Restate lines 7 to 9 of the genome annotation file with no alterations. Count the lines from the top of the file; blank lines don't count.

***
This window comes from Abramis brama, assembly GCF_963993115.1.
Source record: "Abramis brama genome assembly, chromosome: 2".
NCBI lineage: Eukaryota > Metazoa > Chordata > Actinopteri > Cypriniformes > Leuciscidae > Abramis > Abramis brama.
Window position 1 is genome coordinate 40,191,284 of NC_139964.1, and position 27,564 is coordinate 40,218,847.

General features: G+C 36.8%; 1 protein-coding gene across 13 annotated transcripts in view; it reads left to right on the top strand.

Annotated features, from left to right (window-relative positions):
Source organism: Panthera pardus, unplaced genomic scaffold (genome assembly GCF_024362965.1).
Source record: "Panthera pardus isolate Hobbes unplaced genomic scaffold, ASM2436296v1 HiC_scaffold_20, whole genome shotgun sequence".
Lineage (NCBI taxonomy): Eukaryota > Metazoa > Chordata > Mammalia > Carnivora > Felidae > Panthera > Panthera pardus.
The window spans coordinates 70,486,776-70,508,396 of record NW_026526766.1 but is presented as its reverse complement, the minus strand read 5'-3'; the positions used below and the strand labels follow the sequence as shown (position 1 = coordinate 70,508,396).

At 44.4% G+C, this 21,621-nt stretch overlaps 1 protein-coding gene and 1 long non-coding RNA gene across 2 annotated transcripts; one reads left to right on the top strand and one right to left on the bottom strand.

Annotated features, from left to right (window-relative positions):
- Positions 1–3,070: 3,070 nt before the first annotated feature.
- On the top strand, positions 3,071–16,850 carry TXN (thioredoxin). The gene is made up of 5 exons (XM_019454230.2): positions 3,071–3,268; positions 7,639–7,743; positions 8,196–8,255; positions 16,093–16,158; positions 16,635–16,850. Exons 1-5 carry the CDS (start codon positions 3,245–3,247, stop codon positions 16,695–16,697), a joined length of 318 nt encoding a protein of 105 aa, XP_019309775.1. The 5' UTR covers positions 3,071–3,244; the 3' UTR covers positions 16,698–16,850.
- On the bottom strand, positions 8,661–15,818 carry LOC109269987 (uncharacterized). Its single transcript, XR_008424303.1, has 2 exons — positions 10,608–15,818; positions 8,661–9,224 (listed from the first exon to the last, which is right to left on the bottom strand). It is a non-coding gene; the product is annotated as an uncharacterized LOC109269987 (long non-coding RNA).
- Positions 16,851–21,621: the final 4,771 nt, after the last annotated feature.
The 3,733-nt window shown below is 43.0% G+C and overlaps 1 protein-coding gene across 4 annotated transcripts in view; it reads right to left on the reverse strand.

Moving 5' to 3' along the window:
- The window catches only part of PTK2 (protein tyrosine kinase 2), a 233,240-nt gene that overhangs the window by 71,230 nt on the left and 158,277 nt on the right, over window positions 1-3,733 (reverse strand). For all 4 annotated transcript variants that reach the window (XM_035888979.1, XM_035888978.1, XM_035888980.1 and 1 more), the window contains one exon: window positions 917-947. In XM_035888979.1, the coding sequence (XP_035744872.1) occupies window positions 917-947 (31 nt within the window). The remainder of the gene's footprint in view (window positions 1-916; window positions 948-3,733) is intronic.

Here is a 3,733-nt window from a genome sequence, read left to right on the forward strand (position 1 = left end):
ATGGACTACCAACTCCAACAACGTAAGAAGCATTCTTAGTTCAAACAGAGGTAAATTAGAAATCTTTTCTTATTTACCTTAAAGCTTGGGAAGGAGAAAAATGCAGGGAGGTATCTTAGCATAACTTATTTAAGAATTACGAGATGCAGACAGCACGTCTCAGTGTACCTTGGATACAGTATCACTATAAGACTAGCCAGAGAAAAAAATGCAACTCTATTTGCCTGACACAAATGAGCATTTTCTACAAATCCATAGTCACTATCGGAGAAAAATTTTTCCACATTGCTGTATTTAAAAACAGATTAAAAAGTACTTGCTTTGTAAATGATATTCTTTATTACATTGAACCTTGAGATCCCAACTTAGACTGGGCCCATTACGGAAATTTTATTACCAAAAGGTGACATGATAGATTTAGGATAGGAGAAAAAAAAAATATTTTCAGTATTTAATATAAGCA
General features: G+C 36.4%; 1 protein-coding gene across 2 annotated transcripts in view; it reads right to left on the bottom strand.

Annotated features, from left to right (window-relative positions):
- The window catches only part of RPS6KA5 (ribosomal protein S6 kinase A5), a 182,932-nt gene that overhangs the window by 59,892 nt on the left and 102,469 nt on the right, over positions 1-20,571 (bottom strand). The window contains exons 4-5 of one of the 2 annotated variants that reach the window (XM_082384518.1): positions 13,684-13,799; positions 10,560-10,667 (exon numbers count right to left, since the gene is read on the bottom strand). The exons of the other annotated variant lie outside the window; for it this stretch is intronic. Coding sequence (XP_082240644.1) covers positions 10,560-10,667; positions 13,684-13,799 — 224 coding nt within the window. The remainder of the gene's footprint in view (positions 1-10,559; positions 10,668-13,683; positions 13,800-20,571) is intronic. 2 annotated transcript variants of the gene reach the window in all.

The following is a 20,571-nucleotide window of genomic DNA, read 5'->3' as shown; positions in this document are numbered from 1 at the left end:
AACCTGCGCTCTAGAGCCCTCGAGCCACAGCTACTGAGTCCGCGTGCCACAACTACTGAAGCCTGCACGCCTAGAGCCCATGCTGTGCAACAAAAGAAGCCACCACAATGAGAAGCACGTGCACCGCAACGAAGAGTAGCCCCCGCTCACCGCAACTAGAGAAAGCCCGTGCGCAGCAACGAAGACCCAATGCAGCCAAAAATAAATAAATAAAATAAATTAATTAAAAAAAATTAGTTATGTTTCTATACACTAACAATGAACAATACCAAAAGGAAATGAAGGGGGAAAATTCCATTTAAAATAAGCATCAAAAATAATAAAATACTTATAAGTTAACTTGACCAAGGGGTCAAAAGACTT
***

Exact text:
Source organism: Panthera pardus, unplaced genomic scaffold (genome assembly GCF_024362965.1).
Source record: "Panthera pardus isolate Hobbes unplaced genomic scaffold, ASM2436296v1 HiC_scaffold_20, whole genome shotgun sequence".
Lineage (NCBI taxonomy): Eukaryota > Metazoa > Chordata > Mammalia > Carnivora > Felidae > Panthera > Panthera pardus.